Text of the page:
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Texas Transportation Funding “In Crisis”

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(credit: ROBYN BECK/AFP/Getty Images)

(credit: ROBYN BECK/AFP/Getty Images)

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AUSTIN (AP) – Texas lawmakers are concerned that state transportation funding is headed for a crisis as taxpayers face the prospect of paying more for past road construction than to build new highways.

The gasoline tax for road maintenance and construction hasn’t increase in 20 years, and its proceeds have been falling since 2008 because of more fuel-efficient vehicles.

Legislative leaders say the situation is complicated by the lack of awareness most Texans have of the problem, the San Antonio Express-News and Houston Chronicle reported in their Sunday editions.

“It’s not a crisis until everybody agrees that it’s a crisis. Right now, people who don’t understand it are saying, ‘You’re crying wolf,”‘ state Rep. Joe Pickett, D-El Paso and chairman of the House Transportation Committee, told the newspapers’ Austin bureau. “Yes, it’s a crisis.”

Furthermore, the burgeoning problem is separate from the state’s projected budget shortfall of $15 billion to $27 billion, the newspapers reported.

State Sen. Tommy Williams, R-The Woodlands and chairman of the Senate Transportation and Homeland Security Committee, states it simply: As of 2012, the state will have no money to build new roads and highways “in the fastest-growing state in the country and in one of the largest states in the country. We need to begin have a discussion about it,” he said.

Furthermore, leaders say increasing the gasoline tax rate was an unrealistic option for several reasons, including Gov. Rick Perry’s no-new-taxes pledge. Pickett wants that option discussed, however.

The state now owes $11.9 billion on bonds the state has taken out for road construction projects since 2003. Pickett said it eventually will cost more than $21 billion to repay those bonds.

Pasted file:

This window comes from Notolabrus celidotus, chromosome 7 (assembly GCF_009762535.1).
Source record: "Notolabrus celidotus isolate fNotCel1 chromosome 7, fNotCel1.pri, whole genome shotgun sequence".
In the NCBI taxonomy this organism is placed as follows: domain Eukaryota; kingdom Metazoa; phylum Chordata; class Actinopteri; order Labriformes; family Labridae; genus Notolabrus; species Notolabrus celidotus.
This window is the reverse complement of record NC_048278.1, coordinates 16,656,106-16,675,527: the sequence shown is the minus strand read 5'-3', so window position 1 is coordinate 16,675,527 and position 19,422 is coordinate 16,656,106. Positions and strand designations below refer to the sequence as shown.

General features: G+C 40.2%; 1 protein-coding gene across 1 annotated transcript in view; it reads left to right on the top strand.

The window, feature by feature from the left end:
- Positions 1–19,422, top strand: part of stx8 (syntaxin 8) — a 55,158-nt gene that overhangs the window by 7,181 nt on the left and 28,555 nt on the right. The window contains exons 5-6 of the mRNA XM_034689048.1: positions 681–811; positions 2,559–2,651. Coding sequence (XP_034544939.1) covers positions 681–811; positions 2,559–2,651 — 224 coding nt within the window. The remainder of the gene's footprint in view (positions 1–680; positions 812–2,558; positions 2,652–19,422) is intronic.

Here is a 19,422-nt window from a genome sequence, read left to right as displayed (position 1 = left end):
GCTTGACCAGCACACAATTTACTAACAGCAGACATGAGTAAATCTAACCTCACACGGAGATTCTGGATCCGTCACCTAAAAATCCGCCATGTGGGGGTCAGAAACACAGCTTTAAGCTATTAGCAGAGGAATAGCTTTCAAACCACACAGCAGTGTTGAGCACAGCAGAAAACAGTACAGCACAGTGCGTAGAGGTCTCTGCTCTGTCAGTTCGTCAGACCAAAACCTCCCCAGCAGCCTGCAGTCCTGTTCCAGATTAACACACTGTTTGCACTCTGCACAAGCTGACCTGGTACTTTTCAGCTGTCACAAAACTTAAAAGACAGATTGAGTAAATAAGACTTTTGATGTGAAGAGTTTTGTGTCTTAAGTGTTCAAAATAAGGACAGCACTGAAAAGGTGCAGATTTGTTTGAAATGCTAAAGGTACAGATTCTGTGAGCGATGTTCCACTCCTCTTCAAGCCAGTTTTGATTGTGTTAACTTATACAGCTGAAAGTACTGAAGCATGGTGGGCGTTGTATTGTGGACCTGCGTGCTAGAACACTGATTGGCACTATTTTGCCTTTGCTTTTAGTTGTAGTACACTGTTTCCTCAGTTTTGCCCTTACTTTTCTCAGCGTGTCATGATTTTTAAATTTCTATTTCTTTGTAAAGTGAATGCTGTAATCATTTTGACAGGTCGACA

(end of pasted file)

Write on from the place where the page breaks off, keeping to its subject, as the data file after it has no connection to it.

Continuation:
A report issued by the Texas Transportation Institute and others two years ago said it would cost the state $488 billion to meet the state’s highway needs from now through 2030. Pickett, however, said there was no benefit to preparing for those long-term needs because that would just “push the public away.”

However, “we are trying to warn people,” he told the newspapers. “‘Is this the way you really want to go?’ If you could get everybody around the table and put politics aside, common sense would say the conservative thing to do would be to limit borrowing capacity and put more cash in.”

The Texas gasoline tax rate is now 20 cents per gallon, from which 5 cents goes to public education. A 5-cent increase would generate about $575 million for roads and $190 million for schools each year.

“Is it OK to keep borrowing money, putting it on the credit card and paying high interest, or should we raise the gas tax?” Picket asked.

One of the Legislature’s most conservative members, state Rep. Leo Berman, said he was ready to at least discuss it.

“We have to balance the budget right now, but we have to build roads as well and we have to look out to the future,” the Tyler Republican told the newspapers.

(© Copyright 2011 The Associated Press. All Rights Reserved. This material may not be published, broadcast, rewritten or redistributed.)

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